When Nebraska was pushed onto Iowa football as a new rival, the Hawkeyes expected to play an annual contender. That didn’t happen with the Heroes Trophy.
Since Eichorst’s ill-advised statement after firing Bo Pelini, Nebraska has looked a lot more like historical Iowa State than historical Nebraska. And they especially haven’t been better than the Iowa football program.
While credit does need to be paid to Matt Campbell and our friends in Ames, credit also needs to go to Eichorst and Nebraska fans alike for expecting the 1990s to return to Lincoln.
For context to those too young to remember Big Red as a good team, the Nebraska Cornhuskers dominated the Big 8 (the Big 12 before the Texas teams joined the conference) from the 1960s to the Big 8’s expansion in 1996.
Nebraska split a national championship with Michigan in 1997, Tom Osbourne’s final season as the head coach of the Huskers, and won the relatively new Big 12 Conference in 1999. Nebraska has not won a conference championship – in the Big 12 or the Big Ten – since 1999.
Nebraska was great when the only hurdle they had was Oklahoma. When they had more competition in Texas, they slowly dropped in the Big 12 pecking order.
Nebraska was close to regaining some of their historical greatness under Bo Pelini. In 2012, Pelini won Nebraska’s only Big Ten division title. Unfortunately for the Cornhuskers, Wisconsin dropped 70 points against them in one of the most lopsided conference championship games in Big Ten history.
In 2014, Nebraska finished its ninth consecutive season with 4 losses and decided to move on from coach Bo Pelini. They have had one winning season since then.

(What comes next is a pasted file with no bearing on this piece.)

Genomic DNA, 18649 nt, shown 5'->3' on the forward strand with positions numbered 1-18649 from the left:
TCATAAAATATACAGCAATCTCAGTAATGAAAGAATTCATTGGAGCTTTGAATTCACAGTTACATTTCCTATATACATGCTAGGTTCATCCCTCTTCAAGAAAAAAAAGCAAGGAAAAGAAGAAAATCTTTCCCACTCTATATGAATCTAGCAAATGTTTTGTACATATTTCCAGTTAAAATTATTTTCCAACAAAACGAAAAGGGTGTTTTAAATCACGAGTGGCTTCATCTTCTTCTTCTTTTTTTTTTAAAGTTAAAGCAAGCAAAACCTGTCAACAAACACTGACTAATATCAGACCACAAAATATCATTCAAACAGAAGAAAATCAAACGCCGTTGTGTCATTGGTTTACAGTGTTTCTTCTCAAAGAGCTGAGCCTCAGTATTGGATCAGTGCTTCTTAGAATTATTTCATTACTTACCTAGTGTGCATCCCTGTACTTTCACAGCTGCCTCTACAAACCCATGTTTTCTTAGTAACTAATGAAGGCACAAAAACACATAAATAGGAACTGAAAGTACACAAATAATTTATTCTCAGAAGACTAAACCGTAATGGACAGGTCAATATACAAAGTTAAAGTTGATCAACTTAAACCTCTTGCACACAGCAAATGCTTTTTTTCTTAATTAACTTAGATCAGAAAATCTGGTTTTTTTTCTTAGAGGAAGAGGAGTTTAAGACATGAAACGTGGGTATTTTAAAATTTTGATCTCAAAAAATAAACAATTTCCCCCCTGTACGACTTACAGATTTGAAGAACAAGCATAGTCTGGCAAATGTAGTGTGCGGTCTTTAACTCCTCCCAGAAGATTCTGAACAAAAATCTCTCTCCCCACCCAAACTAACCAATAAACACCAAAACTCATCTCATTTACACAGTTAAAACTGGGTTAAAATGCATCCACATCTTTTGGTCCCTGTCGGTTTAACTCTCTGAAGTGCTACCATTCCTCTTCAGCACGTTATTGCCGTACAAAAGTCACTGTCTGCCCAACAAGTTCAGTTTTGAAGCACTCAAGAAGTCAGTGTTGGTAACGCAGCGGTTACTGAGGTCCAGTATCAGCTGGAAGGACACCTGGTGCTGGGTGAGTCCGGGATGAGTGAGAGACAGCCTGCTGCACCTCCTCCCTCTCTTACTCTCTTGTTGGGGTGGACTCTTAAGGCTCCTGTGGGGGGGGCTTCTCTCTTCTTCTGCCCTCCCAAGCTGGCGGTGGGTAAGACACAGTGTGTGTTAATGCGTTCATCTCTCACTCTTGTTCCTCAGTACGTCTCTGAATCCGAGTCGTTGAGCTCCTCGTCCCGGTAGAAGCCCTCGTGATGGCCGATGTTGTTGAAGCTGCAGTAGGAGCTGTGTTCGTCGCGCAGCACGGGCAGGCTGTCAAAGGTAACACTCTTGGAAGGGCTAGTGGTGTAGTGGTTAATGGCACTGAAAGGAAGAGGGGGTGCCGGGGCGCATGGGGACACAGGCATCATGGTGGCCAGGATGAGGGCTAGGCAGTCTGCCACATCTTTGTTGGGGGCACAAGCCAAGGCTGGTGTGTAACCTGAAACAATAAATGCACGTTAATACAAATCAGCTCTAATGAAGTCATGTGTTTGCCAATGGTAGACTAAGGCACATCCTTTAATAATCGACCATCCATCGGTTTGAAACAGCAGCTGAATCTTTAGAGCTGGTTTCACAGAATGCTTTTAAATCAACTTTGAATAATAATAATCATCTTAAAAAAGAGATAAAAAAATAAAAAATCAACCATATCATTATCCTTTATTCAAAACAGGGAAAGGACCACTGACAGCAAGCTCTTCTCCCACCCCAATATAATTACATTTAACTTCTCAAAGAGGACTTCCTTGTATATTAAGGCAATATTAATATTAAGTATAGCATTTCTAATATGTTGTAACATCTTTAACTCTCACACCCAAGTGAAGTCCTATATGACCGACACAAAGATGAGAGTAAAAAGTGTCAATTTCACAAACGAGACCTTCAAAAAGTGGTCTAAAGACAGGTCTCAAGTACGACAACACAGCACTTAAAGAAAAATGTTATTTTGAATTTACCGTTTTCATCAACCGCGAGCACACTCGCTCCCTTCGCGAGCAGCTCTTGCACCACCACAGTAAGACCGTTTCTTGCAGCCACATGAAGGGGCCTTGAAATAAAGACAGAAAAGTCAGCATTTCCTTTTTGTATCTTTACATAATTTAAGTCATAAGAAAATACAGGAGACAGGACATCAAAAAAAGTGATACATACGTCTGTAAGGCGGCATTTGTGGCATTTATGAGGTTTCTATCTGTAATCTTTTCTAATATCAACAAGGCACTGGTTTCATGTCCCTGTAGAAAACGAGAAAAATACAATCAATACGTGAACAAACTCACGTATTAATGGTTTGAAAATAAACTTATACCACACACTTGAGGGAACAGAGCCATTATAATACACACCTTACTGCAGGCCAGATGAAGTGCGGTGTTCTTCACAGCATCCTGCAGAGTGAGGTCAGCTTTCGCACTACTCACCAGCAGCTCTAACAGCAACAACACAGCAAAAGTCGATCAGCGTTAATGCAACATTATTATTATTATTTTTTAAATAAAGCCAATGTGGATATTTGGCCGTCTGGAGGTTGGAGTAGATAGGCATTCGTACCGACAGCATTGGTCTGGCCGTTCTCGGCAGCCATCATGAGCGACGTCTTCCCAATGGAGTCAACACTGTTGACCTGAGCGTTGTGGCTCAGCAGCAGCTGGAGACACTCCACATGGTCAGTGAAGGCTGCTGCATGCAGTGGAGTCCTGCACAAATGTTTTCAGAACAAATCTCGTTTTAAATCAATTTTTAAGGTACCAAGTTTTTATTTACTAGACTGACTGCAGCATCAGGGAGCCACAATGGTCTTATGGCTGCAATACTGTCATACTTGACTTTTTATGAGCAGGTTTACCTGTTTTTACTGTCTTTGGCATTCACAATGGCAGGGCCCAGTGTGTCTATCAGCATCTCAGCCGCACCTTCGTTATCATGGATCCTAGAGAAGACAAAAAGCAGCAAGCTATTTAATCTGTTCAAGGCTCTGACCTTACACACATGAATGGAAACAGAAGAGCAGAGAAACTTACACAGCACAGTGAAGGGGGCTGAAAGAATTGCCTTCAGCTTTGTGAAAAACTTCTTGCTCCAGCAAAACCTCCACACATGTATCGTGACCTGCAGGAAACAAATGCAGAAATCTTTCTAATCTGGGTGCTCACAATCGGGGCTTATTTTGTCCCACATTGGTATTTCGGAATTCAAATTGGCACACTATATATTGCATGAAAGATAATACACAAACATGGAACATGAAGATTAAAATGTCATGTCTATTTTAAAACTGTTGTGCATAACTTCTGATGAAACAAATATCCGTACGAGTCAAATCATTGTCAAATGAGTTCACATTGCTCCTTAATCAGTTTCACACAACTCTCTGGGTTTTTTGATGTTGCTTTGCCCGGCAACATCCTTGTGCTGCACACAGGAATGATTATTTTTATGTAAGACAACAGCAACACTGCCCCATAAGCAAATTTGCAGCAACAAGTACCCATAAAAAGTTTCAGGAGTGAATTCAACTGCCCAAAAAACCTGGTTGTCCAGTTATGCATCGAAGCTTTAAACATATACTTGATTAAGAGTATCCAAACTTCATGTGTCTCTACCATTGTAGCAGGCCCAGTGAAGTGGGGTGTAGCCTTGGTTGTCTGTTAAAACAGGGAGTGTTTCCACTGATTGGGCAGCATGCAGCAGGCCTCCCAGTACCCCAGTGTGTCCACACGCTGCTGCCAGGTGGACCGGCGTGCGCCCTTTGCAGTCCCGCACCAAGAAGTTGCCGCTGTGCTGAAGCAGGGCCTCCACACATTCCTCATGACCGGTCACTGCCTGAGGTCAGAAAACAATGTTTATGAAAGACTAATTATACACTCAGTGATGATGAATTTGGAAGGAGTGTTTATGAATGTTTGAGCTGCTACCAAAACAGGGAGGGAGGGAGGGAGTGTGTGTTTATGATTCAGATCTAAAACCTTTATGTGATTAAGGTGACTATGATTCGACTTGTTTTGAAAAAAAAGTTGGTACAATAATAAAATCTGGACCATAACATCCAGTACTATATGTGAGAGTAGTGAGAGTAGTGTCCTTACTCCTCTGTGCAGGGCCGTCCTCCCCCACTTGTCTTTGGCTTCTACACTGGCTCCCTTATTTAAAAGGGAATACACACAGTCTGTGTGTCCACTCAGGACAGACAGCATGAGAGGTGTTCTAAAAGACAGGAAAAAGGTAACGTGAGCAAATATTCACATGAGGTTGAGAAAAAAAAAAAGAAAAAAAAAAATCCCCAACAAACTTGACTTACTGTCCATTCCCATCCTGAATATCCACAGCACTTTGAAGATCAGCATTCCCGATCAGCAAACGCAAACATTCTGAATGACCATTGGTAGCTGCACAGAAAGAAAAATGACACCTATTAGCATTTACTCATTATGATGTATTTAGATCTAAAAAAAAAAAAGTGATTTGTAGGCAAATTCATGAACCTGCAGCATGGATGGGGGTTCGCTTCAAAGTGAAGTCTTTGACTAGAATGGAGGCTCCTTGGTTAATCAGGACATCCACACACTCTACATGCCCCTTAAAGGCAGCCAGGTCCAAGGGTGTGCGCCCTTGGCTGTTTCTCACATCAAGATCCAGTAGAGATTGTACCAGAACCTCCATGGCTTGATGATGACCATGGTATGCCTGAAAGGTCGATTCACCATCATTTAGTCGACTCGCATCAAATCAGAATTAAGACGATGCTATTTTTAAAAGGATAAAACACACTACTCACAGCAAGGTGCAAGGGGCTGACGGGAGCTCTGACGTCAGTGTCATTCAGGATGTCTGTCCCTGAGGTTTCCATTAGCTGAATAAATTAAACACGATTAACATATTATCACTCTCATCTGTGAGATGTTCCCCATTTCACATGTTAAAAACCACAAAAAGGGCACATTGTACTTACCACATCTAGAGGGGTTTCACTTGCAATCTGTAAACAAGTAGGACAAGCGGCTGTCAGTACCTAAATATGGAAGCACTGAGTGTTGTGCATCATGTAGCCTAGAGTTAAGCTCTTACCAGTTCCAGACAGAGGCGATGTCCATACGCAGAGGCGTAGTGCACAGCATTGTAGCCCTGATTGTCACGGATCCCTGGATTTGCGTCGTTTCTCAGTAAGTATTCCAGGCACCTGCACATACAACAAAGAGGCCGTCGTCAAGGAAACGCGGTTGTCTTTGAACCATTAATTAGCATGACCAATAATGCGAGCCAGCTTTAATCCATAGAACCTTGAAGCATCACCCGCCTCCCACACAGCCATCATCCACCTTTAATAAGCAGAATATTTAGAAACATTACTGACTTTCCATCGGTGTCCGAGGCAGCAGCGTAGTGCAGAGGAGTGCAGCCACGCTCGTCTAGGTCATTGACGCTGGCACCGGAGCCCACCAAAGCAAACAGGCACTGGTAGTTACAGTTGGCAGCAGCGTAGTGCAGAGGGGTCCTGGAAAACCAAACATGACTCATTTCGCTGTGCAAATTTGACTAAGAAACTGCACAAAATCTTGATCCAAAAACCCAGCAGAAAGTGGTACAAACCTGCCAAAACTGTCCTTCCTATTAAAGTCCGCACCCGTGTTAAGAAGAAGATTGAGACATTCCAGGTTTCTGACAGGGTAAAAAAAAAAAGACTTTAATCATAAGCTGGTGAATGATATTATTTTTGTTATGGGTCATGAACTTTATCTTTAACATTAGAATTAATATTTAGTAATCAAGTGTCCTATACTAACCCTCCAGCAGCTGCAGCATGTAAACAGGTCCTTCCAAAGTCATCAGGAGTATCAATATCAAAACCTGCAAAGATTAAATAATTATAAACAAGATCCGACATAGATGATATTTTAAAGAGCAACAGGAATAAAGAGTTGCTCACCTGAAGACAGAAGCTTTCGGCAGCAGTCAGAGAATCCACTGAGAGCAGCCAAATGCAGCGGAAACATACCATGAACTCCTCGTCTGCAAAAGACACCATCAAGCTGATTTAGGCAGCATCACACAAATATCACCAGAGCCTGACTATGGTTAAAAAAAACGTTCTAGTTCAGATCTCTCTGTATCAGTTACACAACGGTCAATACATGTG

The Huskers are now fighting to avoid the third consecutive season without bowl eligibility. In 1999, most college football fans would expect this performance from Iowa State, not Nebraska.
Iowa State is a perennial eight to nine-win team, Nebraska and Texas are annually disappointing and Cher, to the best of my knowledge, isn’t releasing number 1 songs. It isn’t 1999 anymore.
The point of this all is to simply point out what Nebraska has become. They are that guy that absolutely owned high school. He was cool, popular and incredible at sports.
Since then, he blew out his knee in college, and despite being 40 years old, has become obsessed with his Big-Man-On-Campus status in high school.
At a certain point, what you did 20 years ago doesn’t matter anymore. After all, the kids actually playing the games don’t remember what happened 20 years ago. They were either in diapers or not alive yet.
On Friday, Iowa football has the opportunity to end Nebraska’s season. The game that fans in Lincoln didn’t want provides more meaning to their season than it does to Iowa football’s season.
To Iowa football fans, beating Nebraska is only a means towards getting one step closer to 10 wins. Nebraska is not our rival.
If Nebraska wins, they will have earned their signature win under Scott Frost, and have the opportunity to end the season over .500. If Iowa wins, they beat yet another inferior opponent that isn’t even bowl eligible.
I’m sure when Eichorst made his remarks in 2014, he didn’t expect this to be where Nebraska – or Iowa football – was as a program.